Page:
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When I run powercf -q on my Solaris machine, what changes does this command do on the EMC storage, or on Solaris file system?

From manual page:

 During system boot on Solaris  hosts,  the  powercf  utility
 configures  PowerPath  devices by scanning the HBAs for both
 single-ported and multiported storage  system  logical  dev-
 ices.  (A multiported logical device shows up on two or more
 HBAs with the same storage system subsystem/device identity.
 The  identity  comes  from the serial number for the logical
 device.) For each storage system logical device found in the
 scan  of  the HBAs, powercf creates a corresponding emcpower
 device entry in the emcp.conf file, and it saves  a  primary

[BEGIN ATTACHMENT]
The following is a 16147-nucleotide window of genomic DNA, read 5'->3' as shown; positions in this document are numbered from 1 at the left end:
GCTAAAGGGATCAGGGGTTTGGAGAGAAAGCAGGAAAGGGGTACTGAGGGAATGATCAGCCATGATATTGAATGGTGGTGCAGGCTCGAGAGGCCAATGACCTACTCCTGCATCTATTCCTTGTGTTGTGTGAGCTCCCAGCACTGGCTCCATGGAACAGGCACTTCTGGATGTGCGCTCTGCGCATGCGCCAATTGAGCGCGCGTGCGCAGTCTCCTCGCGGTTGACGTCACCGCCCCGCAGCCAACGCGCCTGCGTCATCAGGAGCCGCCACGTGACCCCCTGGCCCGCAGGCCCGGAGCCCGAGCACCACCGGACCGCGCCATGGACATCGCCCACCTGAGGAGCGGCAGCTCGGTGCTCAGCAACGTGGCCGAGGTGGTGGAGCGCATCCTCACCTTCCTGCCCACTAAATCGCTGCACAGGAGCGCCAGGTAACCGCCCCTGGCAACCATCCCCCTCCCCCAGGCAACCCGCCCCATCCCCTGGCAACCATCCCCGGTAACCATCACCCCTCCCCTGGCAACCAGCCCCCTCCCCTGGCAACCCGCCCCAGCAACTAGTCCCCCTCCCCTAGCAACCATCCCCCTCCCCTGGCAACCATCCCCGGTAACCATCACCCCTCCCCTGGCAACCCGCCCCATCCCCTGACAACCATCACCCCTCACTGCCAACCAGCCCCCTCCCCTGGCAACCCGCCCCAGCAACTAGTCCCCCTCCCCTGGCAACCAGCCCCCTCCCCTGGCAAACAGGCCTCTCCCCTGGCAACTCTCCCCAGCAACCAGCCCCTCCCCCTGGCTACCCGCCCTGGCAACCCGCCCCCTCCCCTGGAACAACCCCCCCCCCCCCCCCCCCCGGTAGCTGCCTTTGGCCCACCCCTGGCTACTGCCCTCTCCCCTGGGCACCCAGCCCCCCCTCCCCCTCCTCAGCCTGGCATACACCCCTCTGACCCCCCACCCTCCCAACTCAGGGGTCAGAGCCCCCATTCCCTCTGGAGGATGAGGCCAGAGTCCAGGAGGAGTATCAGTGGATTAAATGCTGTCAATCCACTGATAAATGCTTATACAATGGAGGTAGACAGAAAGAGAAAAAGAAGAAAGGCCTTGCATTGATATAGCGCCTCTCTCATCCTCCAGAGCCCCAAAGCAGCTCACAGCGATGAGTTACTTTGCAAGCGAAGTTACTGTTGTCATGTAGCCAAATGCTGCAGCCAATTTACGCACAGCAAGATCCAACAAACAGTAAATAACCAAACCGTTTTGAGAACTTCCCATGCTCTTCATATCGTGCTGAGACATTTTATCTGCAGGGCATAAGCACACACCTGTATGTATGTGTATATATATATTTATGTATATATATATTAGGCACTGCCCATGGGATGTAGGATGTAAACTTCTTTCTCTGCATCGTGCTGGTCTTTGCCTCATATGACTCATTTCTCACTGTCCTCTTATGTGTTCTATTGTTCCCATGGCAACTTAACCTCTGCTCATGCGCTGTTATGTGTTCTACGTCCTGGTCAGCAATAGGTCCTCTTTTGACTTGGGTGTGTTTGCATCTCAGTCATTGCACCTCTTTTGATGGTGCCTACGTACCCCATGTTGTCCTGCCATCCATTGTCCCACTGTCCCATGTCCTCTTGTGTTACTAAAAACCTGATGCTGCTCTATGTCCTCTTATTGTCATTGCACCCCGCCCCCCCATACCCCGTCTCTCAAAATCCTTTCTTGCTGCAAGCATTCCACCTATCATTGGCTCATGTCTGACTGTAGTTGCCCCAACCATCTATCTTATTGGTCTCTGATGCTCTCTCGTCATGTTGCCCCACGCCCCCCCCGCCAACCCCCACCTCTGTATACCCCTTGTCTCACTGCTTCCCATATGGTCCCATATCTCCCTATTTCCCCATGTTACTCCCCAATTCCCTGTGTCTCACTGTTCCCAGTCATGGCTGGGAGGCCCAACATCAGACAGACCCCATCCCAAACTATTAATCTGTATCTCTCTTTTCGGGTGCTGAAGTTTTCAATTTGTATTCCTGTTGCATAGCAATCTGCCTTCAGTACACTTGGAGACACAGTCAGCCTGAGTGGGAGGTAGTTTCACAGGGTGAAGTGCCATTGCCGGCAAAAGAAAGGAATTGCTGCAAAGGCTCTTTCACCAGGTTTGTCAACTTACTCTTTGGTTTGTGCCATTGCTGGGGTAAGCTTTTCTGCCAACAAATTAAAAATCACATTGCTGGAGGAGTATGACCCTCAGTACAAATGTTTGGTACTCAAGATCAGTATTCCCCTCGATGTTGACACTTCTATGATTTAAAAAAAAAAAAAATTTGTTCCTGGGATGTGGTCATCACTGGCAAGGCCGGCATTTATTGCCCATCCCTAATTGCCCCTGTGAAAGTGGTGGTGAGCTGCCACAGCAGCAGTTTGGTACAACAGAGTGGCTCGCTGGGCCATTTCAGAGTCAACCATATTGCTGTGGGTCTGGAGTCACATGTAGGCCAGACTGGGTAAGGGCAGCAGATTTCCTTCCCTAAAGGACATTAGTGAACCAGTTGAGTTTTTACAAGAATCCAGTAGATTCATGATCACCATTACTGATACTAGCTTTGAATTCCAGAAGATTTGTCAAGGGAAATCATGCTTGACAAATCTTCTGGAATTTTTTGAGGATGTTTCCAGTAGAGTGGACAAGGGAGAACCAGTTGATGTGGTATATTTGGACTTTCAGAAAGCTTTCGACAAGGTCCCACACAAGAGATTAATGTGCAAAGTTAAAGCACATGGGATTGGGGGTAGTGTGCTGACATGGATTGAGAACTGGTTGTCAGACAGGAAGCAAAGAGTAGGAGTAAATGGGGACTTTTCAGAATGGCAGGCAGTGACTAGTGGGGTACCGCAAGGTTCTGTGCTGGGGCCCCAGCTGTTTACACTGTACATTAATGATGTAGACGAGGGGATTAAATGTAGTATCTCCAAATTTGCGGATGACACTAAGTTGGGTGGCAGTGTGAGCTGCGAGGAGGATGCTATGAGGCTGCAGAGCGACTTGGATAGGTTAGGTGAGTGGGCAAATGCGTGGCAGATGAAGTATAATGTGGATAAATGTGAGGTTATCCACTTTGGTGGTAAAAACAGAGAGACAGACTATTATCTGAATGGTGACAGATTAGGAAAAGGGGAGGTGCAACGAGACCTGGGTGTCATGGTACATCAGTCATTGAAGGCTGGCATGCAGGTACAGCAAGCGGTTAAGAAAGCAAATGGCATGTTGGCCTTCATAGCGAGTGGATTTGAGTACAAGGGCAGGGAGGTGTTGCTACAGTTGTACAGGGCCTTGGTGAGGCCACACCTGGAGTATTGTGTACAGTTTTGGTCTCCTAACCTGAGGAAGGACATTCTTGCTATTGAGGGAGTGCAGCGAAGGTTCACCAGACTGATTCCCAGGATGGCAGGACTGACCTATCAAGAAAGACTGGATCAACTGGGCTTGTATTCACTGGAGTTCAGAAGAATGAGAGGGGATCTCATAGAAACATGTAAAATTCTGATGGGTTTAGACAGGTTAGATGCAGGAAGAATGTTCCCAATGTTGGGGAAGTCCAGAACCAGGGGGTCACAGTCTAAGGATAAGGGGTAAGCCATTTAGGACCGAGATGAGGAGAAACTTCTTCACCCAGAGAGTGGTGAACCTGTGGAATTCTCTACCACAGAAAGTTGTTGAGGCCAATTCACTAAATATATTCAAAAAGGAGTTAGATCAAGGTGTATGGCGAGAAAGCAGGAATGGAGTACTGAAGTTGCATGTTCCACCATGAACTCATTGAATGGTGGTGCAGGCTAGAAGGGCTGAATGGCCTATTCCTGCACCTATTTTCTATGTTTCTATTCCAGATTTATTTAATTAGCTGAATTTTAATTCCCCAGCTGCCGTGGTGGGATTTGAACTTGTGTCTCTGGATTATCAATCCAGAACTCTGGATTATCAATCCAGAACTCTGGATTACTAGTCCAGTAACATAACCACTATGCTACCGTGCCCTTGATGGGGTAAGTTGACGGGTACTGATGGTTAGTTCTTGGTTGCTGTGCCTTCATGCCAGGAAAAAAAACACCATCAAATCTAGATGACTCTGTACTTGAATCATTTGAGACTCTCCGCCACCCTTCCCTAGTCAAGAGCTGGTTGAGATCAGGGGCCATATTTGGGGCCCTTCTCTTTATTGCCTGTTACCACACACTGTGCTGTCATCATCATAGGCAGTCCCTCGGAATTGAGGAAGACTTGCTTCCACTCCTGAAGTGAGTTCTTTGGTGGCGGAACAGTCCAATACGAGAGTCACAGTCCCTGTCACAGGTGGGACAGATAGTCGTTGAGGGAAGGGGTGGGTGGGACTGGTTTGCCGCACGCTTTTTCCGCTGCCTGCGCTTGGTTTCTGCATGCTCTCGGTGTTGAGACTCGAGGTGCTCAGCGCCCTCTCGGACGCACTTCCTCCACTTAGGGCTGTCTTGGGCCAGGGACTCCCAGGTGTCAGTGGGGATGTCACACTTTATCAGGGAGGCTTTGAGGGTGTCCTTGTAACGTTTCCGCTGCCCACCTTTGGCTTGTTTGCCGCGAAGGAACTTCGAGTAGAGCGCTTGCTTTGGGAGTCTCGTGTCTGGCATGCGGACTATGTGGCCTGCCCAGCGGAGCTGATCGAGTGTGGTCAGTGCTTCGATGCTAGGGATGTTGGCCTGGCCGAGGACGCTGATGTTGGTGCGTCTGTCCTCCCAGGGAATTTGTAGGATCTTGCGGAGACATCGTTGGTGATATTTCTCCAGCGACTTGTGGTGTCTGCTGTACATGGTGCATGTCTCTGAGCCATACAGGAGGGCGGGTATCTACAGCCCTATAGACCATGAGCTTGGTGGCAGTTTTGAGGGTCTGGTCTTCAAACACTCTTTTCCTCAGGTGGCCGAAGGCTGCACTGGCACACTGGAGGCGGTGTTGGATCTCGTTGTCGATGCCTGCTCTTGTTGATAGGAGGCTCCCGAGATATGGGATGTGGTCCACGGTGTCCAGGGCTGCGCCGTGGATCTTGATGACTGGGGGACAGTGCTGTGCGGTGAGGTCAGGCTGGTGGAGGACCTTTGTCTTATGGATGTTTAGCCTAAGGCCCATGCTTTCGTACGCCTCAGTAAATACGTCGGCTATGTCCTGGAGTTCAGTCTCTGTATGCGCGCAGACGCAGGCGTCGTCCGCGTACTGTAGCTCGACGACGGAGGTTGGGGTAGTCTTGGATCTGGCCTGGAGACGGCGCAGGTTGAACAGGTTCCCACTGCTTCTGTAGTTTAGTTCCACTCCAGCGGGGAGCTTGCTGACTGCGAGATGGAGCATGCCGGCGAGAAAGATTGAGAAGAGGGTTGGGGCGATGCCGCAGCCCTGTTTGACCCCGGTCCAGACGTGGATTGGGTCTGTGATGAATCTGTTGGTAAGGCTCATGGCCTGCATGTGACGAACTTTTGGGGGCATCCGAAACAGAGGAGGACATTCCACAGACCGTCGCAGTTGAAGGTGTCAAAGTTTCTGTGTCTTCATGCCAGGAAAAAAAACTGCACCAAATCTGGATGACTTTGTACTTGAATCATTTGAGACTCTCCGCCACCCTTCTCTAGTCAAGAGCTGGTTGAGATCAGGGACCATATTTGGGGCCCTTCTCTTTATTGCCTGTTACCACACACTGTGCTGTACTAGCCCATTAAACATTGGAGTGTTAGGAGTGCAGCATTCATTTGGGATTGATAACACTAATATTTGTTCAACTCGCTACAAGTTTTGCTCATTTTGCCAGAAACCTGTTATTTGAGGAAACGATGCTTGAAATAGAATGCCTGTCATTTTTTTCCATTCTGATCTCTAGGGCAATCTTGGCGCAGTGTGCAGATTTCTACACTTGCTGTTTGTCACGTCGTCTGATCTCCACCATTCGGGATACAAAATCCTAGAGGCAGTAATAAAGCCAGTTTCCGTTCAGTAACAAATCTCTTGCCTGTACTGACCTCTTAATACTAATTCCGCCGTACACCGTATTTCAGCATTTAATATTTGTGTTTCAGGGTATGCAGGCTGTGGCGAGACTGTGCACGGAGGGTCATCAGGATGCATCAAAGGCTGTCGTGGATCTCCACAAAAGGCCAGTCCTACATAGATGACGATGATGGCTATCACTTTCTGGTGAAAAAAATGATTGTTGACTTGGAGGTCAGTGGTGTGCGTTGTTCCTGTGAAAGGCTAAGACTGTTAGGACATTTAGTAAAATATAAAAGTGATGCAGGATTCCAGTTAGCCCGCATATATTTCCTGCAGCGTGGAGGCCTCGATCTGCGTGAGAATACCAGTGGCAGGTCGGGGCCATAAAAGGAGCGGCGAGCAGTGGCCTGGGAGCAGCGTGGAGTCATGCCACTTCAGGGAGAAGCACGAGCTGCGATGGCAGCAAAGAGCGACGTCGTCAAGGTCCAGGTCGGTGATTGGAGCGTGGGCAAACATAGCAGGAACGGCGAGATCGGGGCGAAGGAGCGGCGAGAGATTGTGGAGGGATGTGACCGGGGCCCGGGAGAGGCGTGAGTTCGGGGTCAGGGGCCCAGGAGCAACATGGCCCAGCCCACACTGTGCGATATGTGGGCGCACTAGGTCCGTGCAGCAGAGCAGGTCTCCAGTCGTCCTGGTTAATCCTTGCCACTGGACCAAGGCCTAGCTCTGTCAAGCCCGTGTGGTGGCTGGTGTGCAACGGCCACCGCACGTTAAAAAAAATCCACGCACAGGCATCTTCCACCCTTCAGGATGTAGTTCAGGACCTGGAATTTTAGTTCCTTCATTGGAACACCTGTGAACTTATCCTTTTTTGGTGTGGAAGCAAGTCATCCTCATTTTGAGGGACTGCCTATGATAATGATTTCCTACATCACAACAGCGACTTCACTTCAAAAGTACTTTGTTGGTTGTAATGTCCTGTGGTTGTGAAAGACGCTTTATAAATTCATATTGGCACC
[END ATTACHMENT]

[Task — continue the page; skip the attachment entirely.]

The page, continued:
path and an alternate primary path to that device.
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That man page explains it pretty well. What don't you understand in it? – Mat Sep 21 '12 at 4:06
up vote 2 down vote accepted

It doesn't make any changes on the EMC storage. It only scans the fibre channel bus to see what world-wide names are visible through each local port. If it sees the same WWN through multiple ports, then it sets that storage device up for multipath I/O.

Changes are made to emcp.conf in /kernel/drv, and those changes in turn effect how device paths are created under /devices and/or /dev.

If you're on a Solaris system with a zfs root, you can install fresh, snapshot the system, then install PowerPath, run powercf -q, and do a zfs diff rpool/ROOT/solaris@snapshot rpool/ROOT/solaris to see exactly what changed in your root filesystem.

If you don't have zfs root, you could always install a system, let it sit for 30 minutes, then run powercf -q, then use find / -mmin -30 to find files younger than 30 minutes.

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